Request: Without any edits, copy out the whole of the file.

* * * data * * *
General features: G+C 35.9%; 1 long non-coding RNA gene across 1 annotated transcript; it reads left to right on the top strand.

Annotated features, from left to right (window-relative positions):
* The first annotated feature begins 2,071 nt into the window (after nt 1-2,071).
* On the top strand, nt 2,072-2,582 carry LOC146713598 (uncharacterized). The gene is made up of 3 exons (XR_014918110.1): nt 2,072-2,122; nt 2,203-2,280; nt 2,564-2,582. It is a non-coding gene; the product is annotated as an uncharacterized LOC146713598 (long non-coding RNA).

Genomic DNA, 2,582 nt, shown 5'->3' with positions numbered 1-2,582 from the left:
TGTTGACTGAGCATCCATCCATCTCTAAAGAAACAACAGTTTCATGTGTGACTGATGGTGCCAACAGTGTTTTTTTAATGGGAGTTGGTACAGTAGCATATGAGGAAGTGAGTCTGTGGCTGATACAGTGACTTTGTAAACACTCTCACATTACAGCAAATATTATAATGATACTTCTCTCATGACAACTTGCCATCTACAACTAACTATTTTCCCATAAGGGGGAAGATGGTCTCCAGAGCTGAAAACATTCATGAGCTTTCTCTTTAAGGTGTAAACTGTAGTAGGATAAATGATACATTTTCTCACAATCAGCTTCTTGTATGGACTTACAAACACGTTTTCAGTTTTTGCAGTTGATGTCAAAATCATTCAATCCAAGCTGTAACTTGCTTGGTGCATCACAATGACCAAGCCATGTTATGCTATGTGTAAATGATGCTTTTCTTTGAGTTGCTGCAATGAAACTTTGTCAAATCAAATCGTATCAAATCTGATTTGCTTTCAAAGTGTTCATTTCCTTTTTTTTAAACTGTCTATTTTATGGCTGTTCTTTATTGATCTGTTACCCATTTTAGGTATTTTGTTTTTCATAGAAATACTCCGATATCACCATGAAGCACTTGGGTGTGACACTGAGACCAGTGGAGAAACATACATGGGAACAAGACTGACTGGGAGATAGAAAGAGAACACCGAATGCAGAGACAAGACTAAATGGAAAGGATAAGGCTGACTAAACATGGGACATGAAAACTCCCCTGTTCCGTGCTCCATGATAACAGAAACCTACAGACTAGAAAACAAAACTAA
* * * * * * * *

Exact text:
General features: G+C 35.9%; 1 long non-coding RNA gene across 1 annotated transcript; it reads left to right on the top strand.

Annotated features, from left to right (window-relative positions):
* The first annotated feature begins 2,071 nt into the window (after nt 1-2,071).
* On the top strand, nt 2,072-2,582 carry LOC146713598 (uncharacterized). The gene is made up of 3 exons (XR_014918110.1): nt 2,072-2,122; nt 2,203-2,280; nt 2,564-2,582. It is a non-coding gene; the product is annotated as an uncharacterized LOC146713598 (long non-coding RNA).

Genomic DNA, 2,582 nt, shown 5'->3' with positions numbered 1-2,582 from the left:
TGTTGACTGAGCATCCATCCATCTCTAAAGAAACAACAGTTTCATGTGTGACTGATGGTGCCAACAGTGTTTTTTTAATGGGAGTTGGTACAGTAGCATATGAGGAAGTGAGTCTGTGGCTGATACAGTGACTTTGTAAACACTCTCACATTACAGCAAATATTATAATGATACTTCTCTCATGACAACTTGCCATCTACAACTAACTATTTTCCCATAAGGGGGAAGATGGTCTCCAGAGCTGAAAACATTCATGAGCTTTCTCTTTAAGGTGTAAACTGTAGTAGGATAAATGATACATTTTCTCACAATCAGCTTCTTGTATGGACTTACAAACACGTTTTCAGTTTTTGCAGTTGATGTCAAAATCATTCAATCCAAGCTGTAACTTGCTTGGTGCATCACAATGACCAAGCCATGTTATGCTATGTGTAAATGATGCTTTTCTTTGAGTTGCTGCAATGAAACTTTGTCAAATCAAATCGTATCAAATCTGATTTGCTTTCAAAGTGTTCATTTCCTTTTTTTTAAACTGTCTATTTTATGGCTGTTCTTTATTGATCTGTTACCCATTTTAGGTATTTTGTTTTTCATAGAAATACTCCGATATCACCATGAAGCACTTGGGTGTGACACTGAGACCAGTGGAGAAACATACATGGGAACAAGACTGACTGGGAGATAGAAAGAGAACACCGAATGCAGAGACAAGACTAAATGGAAAGGATAAGGCTGACTAAACATGGGACATGAAAACTCCCCTGTTCCGTGCTCCATGATAACAGAAACCTACAGACTAGAAAACAAAACTAA